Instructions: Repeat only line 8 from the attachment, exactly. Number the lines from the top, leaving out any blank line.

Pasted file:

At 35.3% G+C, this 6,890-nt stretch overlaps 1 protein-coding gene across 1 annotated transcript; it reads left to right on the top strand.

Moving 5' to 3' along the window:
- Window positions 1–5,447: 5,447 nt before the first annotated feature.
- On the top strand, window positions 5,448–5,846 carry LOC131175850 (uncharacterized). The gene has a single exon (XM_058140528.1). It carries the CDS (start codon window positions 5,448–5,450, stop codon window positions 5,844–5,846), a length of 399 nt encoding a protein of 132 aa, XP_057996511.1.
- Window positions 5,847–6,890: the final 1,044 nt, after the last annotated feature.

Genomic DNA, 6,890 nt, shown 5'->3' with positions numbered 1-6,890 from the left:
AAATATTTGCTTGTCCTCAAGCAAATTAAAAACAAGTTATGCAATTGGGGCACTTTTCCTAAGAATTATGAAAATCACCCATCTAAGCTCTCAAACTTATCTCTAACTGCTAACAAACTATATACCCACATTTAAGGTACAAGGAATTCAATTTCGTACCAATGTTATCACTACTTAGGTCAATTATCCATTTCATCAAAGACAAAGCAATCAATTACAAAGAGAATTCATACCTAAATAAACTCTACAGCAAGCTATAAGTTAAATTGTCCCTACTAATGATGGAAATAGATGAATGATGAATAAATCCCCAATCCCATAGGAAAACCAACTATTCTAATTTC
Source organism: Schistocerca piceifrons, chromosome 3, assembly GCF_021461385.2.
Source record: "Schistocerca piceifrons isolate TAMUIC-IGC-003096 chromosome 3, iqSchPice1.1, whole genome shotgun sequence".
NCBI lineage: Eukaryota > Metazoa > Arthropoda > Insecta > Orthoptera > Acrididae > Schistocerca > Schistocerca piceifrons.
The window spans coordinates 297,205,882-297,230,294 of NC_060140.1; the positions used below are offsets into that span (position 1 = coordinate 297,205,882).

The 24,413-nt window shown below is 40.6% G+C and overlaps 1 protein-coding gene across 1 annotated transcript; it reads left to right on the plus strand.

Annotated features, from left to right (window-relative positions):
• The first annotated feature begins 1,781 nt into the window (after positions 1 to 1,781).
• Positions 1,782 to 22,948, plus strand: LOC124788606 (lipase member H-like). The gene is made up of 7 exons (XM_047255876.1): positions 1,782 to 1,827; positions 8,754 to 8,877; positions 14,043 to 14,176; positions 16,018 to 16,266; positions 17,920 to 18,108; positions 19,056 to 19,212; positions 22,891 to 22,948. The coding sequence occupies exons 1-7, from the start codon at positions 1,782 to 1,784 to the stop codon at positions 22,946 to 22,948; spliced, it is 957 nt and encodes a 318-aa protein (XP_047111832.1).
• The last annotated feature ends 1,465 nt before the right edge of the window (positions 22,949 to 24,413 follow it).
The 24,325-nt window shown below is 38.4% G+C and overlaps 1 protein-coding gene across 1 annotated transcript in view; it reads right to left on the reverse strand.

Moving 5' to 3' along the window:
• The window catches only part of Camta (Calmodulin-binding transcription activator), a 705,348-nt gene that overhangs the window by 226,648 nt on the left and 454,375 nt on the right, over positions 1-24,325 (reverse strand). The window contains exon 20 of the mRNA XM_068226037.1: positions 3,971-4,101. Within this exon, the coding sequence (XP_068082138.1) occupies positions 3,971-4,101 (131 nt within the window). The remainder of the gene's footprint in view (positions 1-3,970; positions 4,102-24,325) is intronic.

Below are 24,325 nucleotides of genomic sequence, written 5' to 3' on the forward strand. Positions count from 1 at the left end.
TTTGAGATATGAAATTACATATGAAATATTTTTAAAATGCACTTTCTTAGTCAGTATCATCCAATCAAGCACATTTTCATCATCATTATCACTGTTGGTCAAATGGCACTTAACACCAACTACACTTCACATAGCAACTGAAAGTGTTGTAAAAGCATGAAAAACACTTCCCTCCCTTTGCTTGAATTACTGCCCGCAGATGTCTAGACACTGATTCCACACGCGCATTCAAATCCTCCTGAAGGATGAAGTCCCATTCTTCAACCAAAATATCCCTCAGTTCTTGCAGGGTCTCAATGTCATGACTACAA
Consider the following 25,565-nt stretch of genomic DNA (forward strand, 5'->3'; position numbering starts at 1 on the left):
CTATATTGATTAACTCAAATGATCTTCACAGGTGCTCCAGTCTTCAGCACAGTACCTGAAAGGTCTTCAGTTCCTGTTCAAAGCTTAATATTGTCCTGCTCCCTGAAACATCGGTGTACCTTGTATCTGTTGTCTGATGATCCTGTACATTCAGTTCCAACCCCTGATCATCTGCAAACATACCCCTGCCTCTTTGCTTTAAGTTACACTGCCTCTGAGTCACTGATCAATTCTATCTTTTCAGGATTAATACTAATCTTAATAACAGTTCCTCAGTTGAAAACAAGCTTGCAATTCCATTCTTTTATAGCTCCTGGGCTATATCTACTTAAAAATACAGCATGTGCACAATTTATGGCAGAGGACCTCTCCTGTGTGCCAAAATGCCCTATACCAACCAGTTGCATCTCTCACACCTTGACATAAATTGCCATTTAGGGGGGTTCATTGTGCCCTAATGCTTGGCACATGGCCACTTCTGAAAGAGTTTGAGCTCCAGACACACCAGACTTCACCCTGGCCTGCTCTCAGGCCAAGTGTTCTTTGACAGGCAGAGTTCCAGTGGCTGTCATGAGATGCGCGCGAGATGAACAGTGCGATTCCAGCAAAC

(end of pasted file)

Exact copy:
Source organism: Schistocerca piceifrons, chromosome 3, assembly GCF_021461385.2.